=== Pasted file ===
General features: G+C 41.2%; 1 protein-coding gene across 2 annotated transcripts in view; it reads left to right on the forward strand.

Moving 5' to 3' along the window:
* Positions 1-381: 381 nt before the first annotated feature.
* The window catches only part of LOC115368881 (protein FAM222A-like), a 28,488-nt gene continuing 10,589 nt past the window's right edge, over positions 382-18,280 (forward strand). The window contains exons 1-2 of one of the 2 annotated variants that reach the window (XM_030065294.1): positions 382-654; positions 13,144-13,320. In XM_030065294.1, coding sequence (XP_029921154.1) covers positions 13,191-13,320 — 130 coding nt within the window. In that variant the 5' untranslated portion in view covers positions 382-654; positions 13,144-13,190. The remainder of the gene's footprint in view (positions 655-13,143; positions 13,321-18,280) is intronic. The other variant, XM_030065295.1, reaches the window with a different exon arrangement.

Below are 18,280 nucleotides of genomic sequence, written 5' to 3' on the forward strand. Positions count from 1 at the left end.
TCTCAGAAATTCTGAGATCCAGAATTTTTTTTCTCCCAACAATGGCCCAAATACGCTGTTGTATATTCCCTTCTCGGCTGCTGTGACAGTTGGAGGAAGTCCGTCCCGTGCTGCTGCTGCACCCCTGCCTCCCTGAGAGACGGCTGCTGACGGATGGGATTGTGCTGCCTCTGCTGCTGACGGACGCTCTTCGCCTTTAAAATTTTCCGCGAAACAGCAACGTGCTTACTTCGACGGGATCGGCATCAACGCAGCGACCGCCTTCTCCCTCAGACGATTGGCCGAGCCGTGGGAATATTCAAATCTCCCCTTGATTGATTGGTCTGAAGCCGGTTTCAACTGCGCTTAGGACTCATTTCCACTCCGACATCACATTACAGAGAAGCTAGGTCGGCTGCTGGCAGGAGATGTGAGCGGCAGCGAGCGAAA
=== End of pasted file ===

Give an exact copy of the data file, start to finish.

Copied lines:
General features: G+C 41.2%; 1 protein-coding gene across 2 annotated transcripts in view; it reads left to right on the forward strand.

Moving 5' to 3' along the window:
* Positions 1-381: 381 nt before the first annotated feature.
* The window catches only part of LOC115368881 (protein FAM222A-like), a 28,488-nt gene continuing 10,589 nt past the window's right edge, over positions 382-18,280 (forward strand). The window contains exons 1-2 of one of the 2 annotated variants that reach the window (XM_030065294.1): positions 382-654; positions 13,144-13,320. In XM_030065294.1, coding sequence (XP_029921154.1) covers positions 13,191-13,320 — 130 coding nt within the window. In that variant the 5' untranslated portion in view covers positions 382-654; positions 13,144-13,190. The remainder of the gene's footprint in view (positions 655-13,143; positions 13,321-18,280) is intronic. The other variant, XM_030065295.1, reaches the window with a different exon arrangement.

Below are 18,280 nucleotides of genomic sequence, written 5' to 3' on the forward strand. Positions count from 1 at the left end.
TCTCAGAAATTCTGAGATCCAGAATTTTTTTTCTCCCAACAATGGCCCAAATACGCTGTTGTATATTCCCTTCTCGGCTGCTGTGACAGTTGGAGGAAGTCCGTCCCGTGCTGCTGCTGCACCCCTGCCTCCCTGAGAGACGGCTGCTGACGGATGGGATTGTGCTGCCTCTGCTGCTGACGGACGCTCTTCGCCTTTAAAATTTTCCGCGAAACAGCAACGTGCTTACTTCGACGGGATCGGCATCAACGCAGCGACCGCCTTCTCCCTCAGACGATTGGCCGAGCCGTGGGAATATTCAAATCTCCCCTTGATTGATTGGTCTGAAGCCGGTTTCAACTGCGCTTAGGACTCATTTCCACTCCGACATCACATTACAGAGAAGCTAGGTCGGCTGCTGGCAGGAGATGTGAGCGGCAGCGAGCGAAA